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"Not My President," is a phrase commonly used to show dissent for the sitting U.S. President. Although exact origins are unknown, the phrase was used in protest during the terms of George W. Bush, Barack Obama, and Donald Trump.
During Bush's term, the phrase was used after Bush beat Gore with electoral votes, but did not win the popular vote. After a recount, the margin between popular vote widened, however, Bush was awarded the office of President. His stance on military action and spending money to raise national debt encouraged dissent among parties, but it was not until his response to the tragedy of 9/11/2001 that Bush had lost favor of the general public.
During Obama's term, the phrase was used to show dissent towards Obama's name and ethnic heritage. Some reporters cited writings from Thomas Jefferson regarding American ideals from previous eras to back up their arguments on ethnic heritage. Some opposed Obama's stance on climate change or the way he handled military actions overseas.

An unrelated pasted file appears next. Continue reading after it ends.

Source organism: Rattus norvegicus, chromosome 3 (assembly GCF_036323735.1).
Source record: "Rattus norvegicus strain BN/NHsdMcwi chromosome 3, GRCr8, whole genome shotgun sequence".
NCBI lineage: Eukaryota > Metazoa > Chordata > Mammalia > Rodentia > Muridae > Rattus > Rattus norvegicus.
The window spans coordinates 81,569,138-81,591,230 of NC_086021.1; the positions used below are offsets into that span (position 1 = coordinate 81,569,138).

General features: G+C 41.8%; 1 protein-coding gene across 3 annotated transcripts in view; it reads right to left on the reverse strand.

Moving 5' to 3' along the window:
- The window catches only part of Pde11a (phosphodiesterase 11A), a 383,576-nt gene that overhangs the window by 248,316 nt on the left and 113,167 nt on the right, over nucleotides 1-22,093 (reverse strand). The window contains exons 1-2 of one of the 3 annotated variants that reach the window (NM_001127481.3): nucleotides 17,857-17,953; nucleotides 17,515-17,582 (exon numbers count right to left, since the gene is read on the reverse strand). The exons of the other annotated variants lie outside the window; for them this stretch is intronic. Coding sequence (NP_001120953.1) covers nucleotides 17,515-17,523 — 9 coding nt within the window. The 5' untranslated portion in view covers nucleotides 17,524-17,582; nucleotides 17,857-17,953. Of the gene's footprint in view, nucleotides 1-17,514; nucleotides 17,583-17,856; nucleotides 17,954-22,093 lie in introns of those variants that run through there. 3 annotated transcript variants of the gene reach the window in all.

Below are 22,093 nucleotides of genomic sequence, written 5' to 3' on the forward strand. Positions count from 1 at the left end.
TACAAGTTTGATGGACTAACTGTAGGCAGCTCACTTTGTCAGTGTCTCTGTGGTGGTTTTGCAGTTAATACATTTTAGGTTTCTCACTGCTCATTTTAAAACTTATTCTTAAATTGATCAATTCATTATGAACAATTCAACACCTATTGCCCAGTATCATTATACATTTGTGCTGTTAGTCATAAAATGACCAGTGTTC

After Donald Trump defeated Democratic Nominee Hillary Clinton in 2016 to become the United States’ president, many in the nation rejected his victory. The phrase “not my president” was used as a rallying cry to suggest Trump's actions and behavior in the media as well as lack of political experience made him unfit for the office. Trump also faced the same problem with vote tallies as Bush that the electoral vote went to Trump, while the popular vote went to Clinton.
West, L. (2017, January 20). What we saw as Trump took office. The New York Times. https://www.nytimes.com/interactive/projects/cp/opinion/presidential-in…